Tomorrow’s Cities Turkish researchers and wider partners have collaborated in the Tomorrow’s Cities endeavour from its conception more than 5 years ago; they are more than colleagues. The devastation and human suffering Turkey and Syria are currently experiencing are unimaginable, and the Tomorrow’s Cities community extend our sincere condolences and sympathy to our friends and the people of Turkey and Syria.
The core of Tomorrrow’s Cities mission is the reduction of disaster risk for the future. Because of that, we have specific responsibilities in the wake of such disasters and are urgently working to understand the earthquake and its implications for future great earthquakes across the world. This event holds very important lessons for understanding the physical processes which lead to such destruction and facilitating the development of coalitions to change the political environments which cause them. Earthquakes are a fact of nature, disasters are the result of human choices.
From the physical perspective, this event demonstrates how we might identify places of particular earthquake risk. This region of southern Turkey was precisely identified as having extreme seismic risk in work published previously in a rigorous peer-reviewed journal, which prioritised the area for detailed scientific analysis. Such analysis must not be resigned to university libraries, but the scientific community must build stronger links with policymakers and reverse the current trend of social media-driven anti-science which threatens the foundations of a century of evidence-based decision-making.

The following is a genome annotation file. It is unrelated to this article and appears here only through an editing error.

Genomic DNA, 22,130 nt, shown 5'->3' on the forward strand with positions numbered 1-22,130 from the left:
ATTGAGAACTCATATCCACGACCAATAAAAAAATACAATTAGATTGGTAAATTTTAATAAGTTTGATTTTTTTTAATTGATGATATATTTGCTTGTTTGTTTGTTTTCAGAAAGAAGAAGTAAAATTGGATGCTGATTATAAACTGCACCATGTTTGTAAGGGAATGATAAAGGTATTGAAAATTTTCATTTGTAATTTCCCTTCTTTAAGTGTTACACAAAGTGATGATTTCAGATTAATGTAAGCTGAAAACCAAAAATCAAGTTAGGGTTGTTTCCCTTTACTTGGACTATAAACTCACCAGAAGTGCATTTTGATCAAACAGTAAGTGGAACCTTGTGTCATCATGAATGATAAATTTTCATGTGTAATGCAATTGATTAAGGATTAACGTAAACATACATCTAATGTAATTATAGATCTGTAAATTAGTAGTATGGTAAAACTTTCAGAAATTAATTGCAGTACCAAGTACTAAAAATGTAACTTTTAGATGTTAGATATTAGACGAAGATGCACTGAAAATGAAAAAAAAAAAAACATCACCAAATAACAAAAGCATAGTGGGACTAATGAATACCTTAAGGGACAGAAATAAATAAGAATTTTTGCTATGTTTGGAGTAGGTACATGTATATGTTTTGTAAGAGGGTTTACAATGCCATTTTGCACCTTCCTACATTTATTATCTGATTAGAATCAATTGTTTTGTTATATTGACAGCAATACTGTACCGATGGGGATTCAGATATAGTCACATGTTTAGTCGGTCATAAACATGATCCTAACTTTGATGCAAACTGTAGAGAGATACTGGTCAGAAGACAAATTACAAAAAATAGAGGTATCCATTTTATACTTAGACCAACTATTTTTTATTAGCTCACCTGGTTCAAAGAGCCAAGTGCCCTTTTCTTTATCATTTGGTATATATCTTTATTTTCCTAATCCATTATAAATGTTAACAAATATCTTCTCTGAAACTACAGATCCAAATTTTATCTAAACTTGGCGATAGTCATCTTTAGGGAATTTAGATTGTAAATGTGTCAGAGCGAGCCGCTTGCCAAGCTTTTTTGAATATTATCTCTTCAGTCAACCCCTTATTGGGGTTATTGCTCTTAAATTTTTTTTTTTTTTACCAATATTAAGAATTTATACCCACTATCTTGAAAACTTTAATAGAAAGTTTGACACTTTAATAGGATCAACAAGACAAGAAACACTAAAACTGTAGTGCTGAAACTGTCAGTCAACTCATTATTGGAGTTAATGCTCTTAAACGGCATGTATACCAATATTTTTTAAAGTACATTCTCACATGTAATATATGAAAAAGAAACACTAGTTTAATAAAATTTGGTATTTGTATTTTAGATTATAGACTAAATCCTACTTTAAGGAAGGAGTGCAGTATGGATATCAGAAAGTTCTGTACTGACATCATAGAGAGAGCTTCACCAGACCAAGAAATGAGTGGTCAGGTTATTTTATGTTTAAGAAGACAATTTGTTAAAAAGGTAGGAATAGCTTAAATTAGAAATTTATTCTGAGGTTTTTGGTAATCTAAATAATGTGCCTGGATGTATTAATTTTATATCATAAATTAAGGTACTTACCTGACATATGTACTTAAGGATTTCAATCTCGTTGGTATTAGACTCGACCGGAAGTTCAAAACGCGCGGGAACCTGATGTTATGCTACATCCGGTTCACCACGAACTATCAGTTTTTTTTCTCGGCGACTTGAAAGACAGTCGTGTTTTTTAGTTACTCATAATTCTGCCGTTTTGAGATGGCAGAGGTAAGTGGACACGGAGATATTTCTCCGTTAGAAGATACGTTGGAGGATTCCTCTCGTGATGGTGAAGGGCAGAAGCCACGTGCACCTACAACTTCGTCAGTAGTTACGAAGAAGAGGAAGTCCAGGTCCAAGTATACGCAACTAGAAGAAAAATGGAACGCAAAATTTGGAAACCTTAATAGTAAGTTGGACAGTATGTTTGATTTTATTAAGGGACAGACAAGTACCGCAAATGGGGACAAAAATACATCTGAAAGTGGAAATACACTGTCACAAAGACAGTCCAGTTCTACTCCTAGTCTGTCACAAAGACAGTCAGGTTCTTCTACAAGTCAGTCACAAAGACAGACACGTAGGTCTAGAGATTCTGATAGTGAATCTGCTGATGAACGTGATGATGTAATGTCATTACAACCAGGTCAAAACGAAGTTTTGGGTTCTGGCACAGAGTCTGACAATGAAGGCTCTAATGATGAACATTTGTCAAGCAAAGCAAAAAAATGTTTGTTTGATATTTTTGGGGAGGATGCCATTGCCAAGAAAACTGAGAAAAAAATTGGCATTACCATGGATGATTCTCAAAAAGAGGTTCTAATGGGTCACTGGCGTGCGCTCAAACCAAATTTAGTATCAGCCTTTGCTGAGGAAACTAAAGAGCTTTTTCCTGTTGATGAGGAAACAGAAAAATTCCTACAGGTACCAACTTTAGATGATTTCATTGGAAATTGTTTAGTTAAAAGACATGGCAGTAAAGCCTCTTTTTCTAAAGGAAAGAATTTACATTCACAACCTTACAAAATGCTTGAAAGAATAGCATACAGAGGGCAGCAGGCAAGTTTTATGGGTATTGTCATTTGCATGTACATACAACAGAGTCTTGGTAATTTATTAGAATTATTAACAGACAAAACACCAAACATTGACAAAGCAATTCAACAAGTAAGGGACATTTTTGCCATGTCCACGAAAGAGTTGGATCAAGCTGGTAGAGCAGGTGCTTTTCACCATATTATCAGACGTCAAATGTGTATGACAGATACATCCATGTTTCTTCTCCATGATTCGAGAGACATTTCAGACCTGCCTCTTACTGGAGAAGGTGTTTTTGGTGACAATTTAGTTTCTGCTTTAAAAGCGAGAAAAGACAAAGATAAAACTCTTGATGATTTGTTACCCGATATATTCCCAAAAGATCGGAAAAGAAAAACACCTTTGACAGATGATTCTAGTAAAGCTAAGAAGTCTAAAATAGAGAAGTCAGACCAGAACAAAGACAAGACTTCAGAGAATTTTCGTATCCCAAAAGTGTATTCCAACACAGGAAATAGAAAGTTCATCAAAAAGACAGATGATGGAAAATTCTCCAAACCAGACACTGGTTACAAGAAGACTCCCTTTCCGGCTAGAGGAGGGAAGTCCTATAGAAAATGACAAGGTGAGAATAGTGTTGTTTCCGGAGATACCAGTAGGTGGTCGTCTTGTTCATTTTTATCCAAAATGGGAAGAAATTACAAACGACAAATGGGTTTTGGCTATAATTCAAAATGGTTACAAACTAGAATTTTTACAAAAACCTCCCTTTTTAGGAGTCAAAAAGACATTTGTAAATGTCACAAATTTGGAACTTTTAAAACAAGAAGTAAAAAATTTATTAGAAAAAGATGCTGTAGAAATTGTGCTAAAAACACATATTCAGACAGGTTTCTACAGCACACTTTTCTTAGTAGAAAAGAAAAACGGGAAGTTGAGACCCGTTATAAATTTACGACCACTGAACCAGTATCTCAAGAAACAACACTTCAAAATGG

Increasing disaster risk calls for government commitment to urgent policy interventions to reduce vulnerability, but physical science by itself does not change policy. Building codes and seismic structural design, which control the resilience of new construction, for example, must be reviewed and rigorously enforced if we are to begin to reduce seismic risk in future urban developments. This work must be redoubled if science is to help assure the resilience of the reconstruction following this week’s earthquakes, but it must be integrated as an essential constituent of risk-informed urban planning if we are not to build the same vulnerabilities into tomorrow’s cities. Given the historically unprecedented rate of urban expansion globally, this is a time-critical global challenge.
Tomorrow’s Cities extends its deepest condolences to the Turkish and Syrian people, and we reaffirm our commitment to help build the knowledge, skill and, most importantly, the political determination to ensure that future development will be very much more resilient to these inevitable events. Tomorrow’s Cities appeals that countries subject to high disaster risk develop the critical political multi-sectoral and transdisciplinary coalitions which are required to address such persistent, systemic threats.
Tomorrow’s Cities Senior Management Team.